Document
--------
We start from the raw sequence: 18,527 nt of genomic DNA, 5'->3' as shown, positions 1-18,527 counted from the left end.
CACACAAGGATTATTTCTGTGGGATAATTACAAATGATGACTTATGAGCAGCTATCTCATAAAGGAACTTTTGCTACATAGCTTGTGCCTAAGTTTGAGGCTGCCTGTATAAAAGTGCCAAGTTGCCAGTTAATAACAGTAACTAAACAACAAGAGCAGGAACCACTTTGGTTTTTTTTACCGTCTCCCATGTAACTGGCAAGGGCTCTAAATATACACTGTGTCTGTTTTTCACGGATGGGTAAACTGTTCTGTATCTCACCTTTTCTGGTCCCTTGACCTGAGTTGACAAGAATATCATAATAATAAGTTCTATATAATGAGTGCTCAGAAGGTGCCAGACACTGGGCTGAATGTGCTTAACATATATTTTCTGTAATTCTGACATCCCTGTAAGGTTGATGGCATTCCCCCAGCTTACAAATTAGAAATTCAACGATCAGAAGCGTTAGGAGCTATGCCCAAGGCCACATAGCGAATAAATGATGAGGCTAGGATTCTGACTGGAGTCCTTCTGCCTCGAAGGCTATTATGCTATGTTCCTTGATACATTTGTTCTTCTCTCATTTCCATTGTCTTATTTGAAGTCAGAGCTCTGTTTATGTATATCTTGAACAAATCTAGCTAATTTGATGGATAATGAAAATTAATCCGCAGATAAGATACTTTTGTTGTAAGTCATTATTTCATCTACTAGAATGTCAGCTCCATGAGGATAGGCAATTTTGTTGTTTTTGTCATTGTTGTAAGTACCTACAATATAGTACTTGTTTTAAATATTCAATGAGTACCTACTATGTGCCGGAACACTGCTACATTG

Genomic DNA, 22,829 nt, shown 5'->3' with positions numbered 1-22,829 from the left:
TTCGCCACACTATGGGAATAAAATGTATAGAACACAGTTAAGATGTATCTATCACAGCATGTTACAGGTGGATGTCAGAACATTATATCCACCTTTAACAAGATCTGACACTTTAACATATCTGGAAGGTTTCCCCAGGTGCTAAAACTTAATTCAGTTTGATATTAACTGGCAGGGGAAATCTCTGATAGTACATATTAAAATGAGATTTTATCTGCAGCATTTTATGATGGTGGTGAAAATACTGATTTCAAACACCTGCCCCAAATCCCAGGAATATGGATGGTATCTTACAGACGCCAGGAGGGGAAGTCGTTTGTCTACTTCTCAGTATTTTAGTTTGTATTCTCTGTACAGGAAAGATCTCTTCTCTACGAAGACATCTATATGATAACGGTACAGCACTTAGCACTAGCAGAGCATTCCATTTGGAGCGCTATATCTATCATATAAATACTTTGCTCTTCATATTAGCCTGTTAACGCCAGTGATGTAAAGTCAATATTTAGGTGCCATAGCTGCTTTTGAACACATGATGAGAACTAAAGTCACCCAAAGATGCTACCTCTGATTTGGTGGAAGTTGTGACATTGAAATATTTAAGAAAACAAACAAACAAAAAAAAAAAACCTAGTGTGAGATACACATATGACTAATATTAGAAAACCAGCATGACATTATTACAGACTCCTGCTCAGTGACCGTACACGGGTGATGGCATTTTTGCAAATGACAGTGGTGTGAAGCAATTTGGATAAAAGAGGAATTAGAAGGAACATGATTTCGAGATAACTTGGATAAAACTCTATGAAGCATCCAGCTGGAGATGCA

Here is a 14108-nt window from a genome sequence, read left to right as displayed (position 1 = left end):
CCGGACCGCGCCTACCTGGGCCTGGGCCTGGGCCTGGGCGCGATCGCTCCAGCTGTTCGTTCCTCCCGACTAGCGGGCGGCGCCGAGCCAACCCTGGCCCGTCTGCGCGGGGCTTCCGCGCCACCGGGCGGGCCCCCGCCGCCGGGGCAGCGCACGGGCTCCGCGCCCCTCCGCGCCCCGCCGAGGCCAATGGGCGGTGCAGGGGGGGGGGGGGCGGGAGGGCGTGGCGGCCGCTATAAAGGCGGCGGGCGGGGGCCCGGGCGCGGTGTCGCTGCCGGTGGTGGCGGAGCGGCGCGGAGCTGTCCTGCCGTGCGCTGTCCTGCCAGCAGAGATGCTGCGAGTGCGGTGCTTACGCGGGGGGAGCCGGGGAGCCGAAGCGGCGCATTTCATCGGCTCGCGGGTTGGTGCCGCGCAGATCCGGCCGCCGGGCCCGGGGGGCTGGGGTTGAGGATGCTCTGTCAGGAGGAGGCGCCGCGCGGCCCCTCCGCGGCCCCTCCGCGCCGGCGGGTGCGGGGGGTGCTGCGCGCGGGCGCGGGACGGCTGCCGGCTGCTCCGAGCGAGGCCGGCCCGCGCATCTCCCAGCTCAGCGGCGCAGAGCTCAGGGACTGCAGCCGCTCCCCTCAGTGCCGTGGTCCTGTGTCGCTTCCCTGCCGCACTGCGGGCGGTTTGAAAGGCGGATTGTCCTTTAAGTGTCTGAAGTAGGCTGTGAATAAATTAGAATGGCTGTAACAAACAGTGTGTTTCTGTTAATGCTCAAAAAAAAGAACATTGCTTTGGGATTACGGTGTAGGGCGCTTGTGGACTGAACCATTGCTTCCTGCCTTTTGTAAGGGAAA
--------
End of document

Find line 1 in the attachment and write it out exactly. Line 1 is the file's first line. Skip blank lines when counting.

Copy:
We start from the raw sequence: 18,527 nt of genomic DNA, 5'->3' as shown, positions 1-18,527 counted from the left end.